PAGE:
Outside of making philanthropy more inclusive, the very nature of providing feedback to funders is laden with power dynamics. It would be interesting to see what happens when grantees begin walking away saying they don’t share the same values. I absolutely feel this will happen in the years to come as norms continue to shift rapidly; donors risk becoming irrelevant to potential partners and grantees if they look, act, and feel completely foreign to them. There are positive exemplars to follow such as the Ford Foundation, whose roots in the civil rights movement has kept it at the forefront of diversification within philanthropy for generations.
As I recently moved from someone asking for funding to one advising on how best to deploy philanthropic capital, I ask myself what I can do in my small ways to broaden my own universe. I don’t think it needs to be harder than that, but it’s hard to do that. There’s a very real elitist club effect to overcome in all of it, and we all have to intentionally step outside of our comfort zones and be humble. If you just hang out with other high net worth individuals and talk about the world’s problems, your grantmaking won’t reflect the values of inclusion that you espouse.
As Geneva Global’s Managing Director for Philanthropic Services, Nathaniel oversees all of the firm’s client-facing work and deliverables. Those services range from supporting philanthropists as they identify priority areas for investment, including potential co-funders and implementing partners; developing operational strategies to execute high-impact philanthropic programs; running programs in high-need geographies; and distilling successes, failures, and insights to inform future philanthropic giving. Nathaniel works closely with all of Geneva Global’s delivery teams to ensure that our clients’ philanthropic investments achieve maximum impact and return on investment.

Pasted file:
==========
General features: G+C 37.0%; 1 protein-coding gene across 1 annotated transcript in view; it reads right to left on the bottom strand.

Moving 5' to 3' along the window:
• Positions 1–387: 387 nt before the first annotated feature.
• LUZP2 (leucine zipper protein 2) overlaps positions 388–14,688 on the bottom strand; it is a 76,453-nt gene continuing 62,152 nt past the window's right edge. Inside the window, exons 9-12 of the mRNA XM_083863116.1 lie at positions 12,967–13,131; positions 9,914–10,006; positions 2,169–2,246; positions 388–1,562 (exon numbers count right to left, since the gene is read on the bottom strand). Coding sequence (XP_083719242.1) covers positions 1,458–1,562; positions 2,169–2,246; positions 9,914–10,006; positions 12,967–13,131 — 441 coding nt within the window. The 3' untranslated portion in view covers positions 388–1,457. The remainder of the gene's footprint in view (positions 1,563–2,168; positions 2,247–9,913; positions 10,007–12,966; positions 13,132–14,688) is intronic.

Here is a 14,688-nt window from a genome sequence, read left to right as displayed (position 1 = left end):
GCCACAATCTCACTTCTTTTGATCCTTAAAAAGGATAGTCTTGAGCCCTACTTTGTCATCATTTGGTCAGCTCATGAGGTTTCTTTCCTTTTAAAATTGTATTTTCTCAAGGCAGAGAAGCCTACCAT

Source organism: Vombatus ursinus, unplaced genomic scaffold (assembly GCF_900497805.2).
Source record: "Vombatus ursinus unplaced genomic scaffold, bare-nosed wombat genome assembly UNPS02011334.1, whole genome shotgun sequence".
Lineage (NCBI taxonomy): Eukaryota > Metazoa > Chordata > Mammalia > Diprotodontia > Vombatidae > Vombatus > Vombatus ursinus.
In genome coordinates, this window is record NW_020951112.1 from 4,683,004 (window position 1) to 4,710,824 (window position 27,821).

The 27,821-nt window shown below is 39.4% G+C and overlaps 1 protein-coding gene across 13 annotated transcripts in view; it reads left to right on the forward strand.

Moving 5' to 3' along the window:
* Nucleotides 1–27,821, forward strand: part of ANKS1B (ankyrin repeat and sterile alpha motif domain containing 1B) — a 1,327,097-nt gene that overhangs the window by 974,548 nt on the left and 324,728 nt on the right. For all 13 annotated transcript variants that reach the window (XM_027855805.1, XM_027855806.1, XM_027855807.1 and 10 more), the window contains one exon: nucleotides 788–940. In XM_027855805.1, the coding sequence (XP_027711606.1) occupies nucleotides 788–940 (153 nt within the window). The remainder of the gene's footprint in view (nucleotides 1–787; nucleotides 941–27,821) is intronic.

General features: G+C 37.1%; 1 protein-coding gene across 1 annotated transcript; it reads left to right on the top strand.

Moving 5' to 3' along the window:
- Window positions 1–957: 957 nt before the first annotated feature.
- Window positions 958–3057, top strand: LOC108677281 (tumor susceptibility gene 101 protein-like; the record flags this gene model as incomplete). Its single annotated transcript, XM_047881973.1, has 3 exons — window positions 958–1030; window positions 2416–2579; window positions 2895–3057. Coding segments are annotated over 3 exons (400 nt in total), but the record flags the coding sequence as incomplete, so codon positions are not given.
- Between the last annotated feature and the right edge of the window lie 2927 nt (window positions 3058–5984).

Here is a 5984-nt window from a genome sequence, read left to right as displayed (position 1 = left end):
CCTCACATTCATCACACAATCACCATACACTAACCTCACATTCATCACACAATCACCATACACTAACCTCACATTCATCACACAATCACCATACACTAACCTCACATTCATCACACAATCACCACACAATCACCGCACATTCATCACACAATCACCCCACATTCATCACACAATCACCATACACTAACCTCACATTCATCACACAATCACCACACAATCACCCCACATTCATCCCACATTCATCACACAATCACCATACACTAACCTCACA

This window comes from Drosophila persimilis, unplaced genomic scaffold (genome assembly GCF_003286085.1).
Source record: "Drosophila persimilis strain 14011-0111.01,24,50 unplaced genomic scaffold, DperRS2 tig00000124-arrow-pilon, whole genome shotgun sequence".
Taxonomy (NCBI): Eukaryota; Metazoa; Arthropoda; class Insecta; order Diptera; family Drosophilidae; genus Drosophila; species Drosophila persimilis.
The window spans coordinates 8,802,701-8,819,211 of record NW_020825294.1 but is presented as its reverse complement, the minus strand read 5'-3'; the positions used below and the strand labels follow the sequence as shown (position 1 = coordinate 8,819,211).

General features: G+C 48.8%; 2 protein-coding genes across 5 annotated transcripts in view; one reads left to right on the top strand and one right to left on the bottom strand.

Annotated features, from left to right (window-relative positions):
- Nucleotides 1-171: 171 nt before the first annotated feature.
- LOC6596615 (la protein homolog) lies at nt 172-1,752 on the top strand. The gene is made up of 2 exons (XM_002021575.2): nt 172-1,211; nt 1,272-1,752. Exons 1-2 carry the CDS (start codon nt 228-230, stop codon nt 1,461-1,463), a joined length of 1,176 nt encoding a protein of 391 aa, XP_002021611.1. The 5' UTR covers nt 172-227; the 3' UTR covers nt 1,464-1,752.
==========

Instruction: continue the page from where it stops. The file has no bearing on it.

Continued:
Prior to joining the firm, Nathaniel served as an Executive Vice President at Results for Development (R4D), where he oversaw many of the organization’s technical teams aimed at strengthening health, education, and nutrition systems in low-income countries. He originally joined R4D as a managing director, leading the organization’s work on citizen engagement and governance reform in countries. In both roles, Nathaniel spent significant time on strategy and work plan formulation, partnership development, thought leadership, and resource mobilization across the international development philanthropic spectrum.
Earlier in his career, Nathaniel co-founded and led Global Integrity, an international non-governmental anti-corruption organization working in more than 100 countries to strengthen government transparency and accountability safeguards. From 2017 to 2019, he co-chaired the Open Government Partnership (a multi-stakeholder partnership spanning governments and civil society) and was the catalyst behind the establishment of the OpenGov Hub, the world’s first thematic co-working space focused on open government issues. He began his career working at a non-profit investigative journalism organization (the Center for Public Integrity) and at the US Department of State.
Nathaniel holds a bachelor’s degree from the University of Delaware and completed his graduate work at Georgetown University’s School of Foreign Service.